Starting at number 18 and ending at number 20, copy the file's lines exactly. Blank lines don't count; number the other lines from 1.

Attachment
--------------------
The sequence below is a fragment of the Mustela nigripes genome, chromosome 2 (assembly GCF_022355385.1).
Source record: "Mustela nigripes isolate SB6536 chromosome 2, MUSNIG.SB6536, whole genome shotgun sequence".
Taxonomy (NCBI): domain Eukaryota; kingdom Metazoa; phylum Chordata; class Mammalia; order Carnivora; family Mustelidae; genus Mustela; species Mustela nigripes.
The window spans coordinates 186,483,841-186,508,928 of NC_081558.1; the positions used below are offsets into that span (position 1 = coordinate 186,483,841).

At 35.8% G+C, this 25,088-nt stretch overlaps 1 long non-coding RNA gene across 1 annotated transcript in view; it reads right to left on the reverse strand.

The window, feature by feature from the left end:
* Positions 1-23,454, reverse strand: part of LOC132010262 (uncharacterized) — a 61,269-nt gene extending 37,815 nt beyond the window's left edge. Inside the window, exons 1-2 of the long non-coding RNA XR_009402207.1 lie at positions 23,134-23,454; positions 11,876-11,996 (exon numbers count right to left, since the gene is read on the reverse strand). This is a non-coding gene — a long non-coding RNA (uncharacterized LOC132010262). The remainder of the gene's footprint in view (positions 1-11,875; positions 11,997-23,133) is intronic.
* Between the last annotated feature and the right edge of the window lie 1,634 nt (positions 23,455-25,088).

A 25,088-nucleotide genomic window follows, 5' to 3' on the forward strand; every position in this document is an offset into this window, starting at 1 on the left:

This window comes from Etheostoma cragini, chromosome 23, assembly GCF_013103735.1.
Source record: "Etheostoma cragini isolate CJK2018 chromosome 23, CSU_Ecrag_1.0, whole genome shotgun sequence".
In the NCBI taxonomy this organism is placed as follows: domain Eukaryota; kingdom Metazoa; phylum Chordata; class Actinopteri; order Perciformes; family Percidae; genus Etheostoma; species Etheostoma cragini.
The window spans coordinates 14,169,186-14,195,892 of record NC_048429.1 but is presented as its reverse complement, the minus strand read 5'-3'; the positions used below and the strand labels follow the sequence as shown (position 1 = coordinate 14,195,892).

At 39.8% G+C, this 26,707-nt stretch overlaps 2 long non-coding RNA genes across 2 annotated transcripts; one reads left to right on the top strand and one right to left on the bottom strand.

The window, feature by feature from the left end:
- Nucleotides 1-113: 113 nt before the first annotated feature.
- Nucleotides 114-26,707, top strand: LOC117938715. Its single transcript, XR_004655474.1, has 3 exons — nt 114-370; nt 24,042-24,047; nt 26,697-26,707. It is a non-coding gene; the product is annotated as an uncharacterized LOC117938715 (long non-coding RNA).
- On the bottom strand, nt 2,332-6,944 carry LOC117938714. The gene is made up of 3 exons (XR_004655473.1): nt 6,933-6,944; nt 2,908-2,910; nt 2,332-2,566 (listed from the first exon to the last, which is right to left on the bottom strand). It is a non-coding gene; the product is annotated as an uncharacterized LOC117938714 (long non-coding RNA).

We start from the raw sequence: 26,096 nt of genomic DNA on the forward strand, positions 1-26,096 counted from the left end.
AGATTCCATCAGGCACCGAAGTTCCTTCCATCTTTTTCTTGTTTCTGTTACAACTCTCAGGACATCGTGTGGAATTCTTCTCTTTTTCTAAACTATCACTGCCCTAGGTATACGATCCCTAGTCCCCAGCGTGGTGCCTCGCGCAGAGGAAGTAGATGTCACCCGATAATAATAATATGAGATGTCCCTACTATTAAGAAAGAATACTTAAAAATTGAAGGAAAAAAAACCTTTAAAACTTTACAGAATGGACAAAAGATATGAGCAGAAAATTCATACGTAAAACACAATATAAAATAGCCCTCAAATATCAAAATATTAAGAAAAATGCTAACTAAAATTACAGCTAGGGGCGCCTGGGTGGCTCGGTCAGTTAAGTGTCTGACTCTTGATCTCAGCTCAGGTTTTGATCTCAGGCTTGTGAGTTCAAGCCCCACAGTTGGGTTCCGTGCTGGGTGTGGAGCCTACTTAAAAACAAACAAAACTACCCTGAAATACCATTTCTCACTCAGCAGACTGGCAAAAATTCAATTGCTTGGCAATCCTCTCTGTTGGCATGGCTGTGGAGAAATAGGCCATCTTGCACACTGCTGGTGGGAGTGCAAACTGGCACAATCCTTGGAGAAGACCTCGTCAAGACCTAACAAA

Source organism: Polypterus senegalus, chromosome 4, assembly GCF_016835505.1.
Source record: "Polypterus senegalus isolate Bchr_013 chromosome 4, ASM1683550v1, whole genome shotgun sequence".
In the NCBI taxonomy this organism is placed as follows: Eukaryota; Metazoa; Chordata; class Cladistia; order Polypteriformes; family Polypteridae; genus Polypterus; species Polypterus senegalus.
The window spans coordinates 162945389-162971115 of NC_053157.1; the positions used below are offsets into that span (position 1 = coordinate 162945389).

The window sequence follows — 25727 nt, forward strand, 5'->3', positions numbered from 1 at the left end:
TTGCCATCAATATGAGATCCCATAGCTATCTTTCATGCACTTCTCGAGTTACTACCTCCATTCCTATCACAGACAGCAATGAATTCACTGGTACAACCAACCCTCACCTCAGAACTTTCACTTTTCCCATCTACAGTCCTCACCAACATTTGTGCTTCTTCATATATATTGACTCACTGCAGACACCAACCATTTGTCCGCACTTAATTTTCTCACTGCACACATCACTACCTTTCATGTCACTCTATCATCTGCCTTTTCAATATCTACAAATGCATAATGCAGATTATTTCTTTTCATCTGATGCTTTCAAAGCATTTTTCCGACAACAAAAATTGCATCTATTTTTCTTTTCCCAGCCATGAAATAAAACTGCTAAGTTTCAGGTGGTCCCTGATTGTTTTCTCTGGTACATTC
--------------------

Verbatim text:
- On the bottom strand, nt 2,332-6,944 carry LOC117938714. The gene is made up of 3 exons (XR_004655473.1): nt 6,933-6,944; nt 2,908-2,910; nt 2,332-2,566 (listed from the first exon to the last, which is right to left on the bottom strand). It is a non-coding gene; the product is annotated as an uncharacterized LOC117938714 (long non-coding RNA).

We start from the raw sequence: 26,096 nt of genomic DNA on the forward strand, positions 1-26,096 counted from the left end.
AGATTCCATCAGGCACCGAAGTTCCTTCCATCTTTTTCTTGTTTCTGTTACAACTCTCAGGACATCGTGTGGAATTCTTCTCTTTTTCTAAACTATCACTGCCCTAGGTATACGATCCCTAGTCCCCAGCGTGGTGCCTCGCGCAGAGGAAGTAGATGTCACCCGATAATAATAATATGAGATGTCCCTACTATTAAGAAAGAATACTTAAAAATTGAAGGAAAAAAAACCTTTAAAACTTTACAGAATGGACAAAAGATATGAGCAGAAAATTCATACGTAAAACACAATATAAAATAGCCCTCAAATATCAAAATATTAAGAAAAATGCTAACTAAAATTACAGCTAGGGGCGCCTGGGTGGCTCGGTCAGTTAAGTGTCTGACTCTTGATCTCAGCTCAGGTTTTGATCTCAGGCTTGTGAGTTCAAGCCCCACAGTTGGGTTCCGTGCTGGGTGTGGAGCCTACTTAAAAACAAACAAAACTACCCTGAAATACCATTTCTCACTCAGCAGACTGGCAAAAATTCAATTGCTTGGCAATCCTCTCTGTTGGCATGGCTGTGGAGAAATAGGCCATCTTGCACACTGCTGGTGGGAGTGCAAACTGGCACAATCCTTGGAGAAGACCTCGTCAAGACCTAACAAA